and "The Bull Outfit" of Beaverlodge, Alberta
Garnet Truax, circa 1909
(Albert) Garnet Truax was one of a group of 31 Burnsites (followers of Nelson Burns) and their families who set out from Toronto in 1909 to settle at the foot of the Rockies in Beaverlodge, Alberta. This expedition was led by Elias Smith, Vice-President of the Christian Association, who told the group that he felt strongly that God wanted him to settle his family out west. His decision may have also had something to do with his being somewhat unsuccessful as a tenant farmer in Ontario, but the Burnsites put great stock in such messages from God, so several families decided to join the Smiths in this venture.
The group decided to cooperate on most aspects of the endeavour, sharing expenses, labour, and equipment. They wanted to farm cooperatively as well, and purchased several "South African Scrips", which were land grants given to veterens of the Boer War and then sold off at discounted prices by the ones with no interest in farming. The group sold all their unnecessary belongings, packed up the rest, and set off on a four or five day train trip to Edmonton, Alberta.
Once in Edmonton, the Burnsites had to decide where they were going to settle. No suitable large blocks of land were available nearby, but some friends had seen the land around the Beaver River Valley, and were so enthusiastic that the Burnsites were convinced. They started gathering their supplies, and purchased 36 oxen to haul the wagons. They would also be hauling something called "The Car", which had been built by the Sherk family and shipped from Ontario. ("The Car" looked a lot like a streetcar, with low wheels and windows on the sides. The original idea was to have the women and children ride in it, but by the time they got to Athabaska Landing, they realized that it just wasn't up to the rough trails, so they sold it to a local bachelor for a home.)
The group left Edmonton late in the afternoon on April 20th, 1909, in a rather impressive procession of 14 wagons, 18 teams of oxen, and "The Car". The oxen apparently inspired the locals to refer to them as "The Bull Outfit", and the name stuck (see here for a complete list of group members). They travelled four or five miles that first day and made their camp. The awoke the next morning to find their wagon wheels frozen to the ground.
"The Bull Outfit", gathering supplies at Edmonton, Alberta, 1909
("The Car" can be seen at centre)
Once they got used to the wagons and oxen, the settlers averaged about 13 to 15 miles a day. The going was hard, and there were a few mishaps, but this part of the trail was relatively well-used. They made Athabaska Landing by April 27th, where they left a large percentage of their freight to be shipped up the river and across Lesser Slave Lake, to lighten the load and make faster headway. Once they reached the eastern end of the lake, however, they discovered that the road was impassable. The men and oxen would have to blaze a new trail across the north shore while the women and children, the remaining freight and the wagons went by boat. They were paying for all this shipping by cutting firewood along the way, which the transport companies needed to fuel the boats. Shipping cost $2.25 per hundred-weight; they received $2.00 a cord for the wood they cut.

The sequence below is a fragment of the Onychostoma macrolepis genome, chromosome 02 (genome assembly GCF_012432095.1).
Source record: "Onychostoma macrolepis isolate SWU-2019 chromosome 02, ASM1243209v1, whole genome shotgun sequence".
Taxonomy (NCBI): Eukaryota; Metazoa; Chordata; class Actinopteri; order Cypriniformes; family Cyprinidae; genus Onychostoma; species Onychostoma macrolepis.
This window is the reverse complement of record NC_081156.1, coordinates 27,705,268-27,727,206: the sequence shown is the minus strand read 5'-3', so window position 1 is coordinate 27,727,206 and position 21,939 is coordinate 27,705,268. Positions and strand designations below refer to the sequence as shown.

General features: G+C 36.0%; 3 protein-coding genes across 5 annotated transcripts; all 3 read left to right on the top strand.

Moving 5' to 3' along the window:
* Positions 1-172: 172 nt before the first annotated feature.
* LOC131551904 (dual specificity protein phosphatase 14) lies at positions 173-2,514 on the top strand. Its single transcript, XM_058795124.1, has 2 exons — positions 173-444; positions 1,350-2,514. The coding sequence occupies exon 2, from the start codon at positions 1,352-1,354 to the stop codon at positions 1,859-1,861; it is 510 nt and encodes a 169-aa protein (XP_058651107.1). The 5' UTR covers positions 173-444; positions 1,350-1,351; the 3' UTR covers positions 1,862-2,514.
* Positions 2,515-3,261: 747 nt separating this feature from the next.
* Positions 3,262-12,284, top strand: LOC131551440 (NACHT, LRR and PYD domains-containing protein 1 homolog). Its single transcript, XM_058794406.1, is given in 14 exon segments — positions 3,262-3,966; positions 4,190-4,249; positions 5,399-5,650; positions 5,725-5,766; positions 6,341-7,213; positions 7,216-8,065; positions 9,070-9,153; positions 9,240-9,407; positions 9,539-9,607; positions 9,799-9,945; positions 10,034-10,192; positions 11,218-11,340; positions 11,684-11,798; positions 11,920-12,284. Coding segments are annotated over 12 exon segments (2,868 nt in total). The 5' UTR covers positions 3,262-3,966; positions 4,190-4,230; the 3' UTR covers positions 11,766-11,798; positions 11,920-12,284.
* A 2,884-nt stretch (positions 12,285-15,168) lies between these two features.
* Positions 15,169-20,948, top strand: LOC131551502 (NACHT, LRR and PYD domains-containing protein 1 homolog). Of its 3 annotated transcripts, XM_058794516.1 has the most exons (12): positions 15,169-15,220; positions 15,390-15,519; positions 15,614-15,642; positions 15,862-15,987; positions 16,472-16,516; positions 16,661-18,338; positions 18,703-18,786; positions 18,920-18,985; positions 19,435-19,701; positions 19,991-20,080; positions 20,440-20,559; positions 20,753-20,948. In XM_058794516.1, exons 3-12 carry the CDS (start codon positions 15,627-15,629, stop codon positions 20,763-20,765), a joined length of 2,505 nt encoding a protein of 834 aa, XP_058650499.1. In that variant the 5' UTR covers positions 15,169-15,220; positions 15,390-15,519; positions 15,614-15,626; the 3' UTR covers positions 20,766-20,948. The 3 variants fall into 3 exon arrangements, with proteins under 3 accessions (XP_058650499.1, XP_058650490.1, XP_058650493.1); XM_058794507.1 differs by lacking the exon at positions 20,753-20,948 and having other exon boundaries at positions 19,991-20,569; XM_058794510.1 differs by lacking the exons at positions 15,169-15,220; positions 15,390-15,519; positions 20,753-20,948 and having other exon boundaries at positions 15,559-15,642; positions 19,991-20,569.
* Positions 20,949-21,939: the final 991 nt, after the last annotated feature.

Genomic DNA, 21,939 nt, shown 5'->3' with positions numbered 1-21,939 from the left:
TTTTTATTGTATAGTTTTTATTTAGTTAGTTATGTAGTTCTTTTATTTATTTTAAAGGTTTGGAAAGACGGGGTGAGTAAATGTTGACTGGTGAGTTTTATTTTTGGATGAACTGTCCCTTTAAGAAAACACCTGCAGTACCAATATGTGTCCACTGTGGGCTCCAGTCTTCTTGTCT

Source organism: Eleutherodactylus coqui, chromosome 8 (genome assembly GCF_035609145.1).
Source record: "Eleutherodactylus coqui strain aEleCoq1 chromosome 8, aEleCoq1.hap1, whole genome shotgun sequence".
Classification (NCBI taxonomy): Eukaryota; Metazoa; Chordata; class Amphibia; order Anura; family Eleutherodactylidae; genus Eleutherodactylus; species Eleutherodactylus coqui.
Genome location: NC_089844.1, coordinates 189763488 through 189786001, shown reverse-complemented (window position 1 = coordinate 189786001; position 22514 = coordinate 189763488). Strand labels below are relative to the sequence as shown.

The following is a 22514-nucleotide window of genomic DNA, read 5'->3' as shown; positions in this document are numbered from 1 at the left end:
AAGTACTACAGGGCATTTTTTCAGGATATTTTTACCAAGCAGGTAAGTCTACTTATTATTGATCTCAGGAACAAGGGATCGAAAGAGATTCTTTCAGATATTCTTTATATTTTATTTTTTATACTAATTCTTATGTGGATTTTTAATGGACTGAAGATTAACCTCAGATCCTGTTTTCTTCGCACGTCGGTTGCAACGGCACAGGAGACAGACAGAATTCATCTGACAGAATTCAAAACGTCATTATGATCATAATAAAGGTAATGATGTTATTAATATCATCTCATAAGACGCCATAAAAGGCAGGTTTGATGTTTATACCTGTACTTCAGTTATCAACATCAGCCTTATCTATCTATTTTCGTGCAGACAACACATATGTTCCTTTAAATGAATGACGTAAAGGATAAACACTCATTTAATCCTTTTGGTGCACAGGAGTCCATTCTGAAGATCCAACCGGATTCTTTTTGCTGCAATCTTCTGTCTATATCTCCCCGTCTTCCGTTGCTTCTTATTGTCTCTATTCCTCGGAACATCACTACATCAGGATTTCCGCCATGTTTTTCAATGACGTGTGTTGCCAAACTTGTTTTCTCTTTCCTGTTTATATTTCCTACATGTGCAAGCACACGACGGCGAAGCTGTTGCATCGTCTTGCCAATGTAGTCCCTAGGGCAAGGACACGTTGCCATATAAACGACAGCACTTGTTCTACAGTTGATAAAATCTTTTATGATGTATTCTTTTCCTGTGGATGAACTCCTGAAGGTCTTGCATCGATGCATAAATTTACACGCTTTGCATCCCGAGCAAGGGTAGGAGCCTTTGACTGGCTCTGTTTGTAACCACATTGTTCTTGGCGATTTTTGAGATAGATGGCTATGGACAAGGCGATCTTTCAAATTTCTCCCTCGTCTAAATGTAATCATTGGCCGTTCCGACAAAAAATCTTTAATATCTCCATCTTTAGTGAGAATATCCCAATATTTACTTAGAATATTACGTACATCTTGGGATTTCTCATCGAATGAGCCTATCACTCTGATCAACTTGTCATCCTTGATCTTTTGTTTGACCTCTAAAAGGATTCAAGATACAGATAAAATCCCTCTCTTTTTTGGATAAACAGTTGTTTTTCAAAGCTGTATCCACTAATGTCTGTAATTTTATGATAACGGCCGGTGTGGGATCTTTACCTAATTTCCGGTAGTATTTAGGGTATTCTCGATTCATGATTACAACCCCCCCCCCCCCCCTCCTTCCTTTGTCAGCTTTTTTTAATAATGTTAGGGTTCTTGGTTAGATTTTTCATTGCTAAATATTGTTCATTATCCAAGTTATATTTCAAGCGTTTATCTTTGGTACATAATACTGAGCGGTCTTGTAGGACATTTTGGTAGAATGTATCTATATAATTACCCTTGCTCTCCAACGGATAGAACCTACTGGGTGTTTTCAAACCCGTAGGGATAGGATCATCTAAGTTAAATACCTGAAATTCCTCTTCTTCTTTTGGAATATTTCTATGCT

The first wagon to tip over on the trail
After having to wait at Shaw's Point (Grouard) for the rest of the freight from Athabaska to arrive, the settlers set off for the Peace River Crossing, which they reached on June 28th. From there, it was south again to Dunvegan, Spirit River, Grand Prairie, and finally the beautiful sight of the Beaver Lodge River Valley at the foot of the Rocky Mountains, where they arrived on July 14th, 1909 - three months after leaving Edmonton.
Garnet filed his claim on land which is now part of the town of Beaverlodge. In addition to farming, he also clerked and ran freight for the owner of the general store. In 1914 he married Maud Sherk, who had also come to Beaverlodge with her parents as part of "The Bull Outfit". They moved to nearby Red Willow, where Garnet's parents and brother spent a very cramped winter with them in 1919. After his father's death in 1922, Garnet moved his family to Vancouver, where he went to work as a longshoreman. His children stayed in British Columbia, except for his son Albert (Al), who moved back to Beaverlodge to raise his family.
Garnet and Maud's Cabin
Red Willow, Alberta, c. 1919
Garnet Truax was my great-uncle.
(most of this information and the photo of "The Bull Outfit" are from the book "Beaverlodge to the Rockies", edited by E.C. Stacey and published by The Beaverlodge and District Historical Association, 1974.)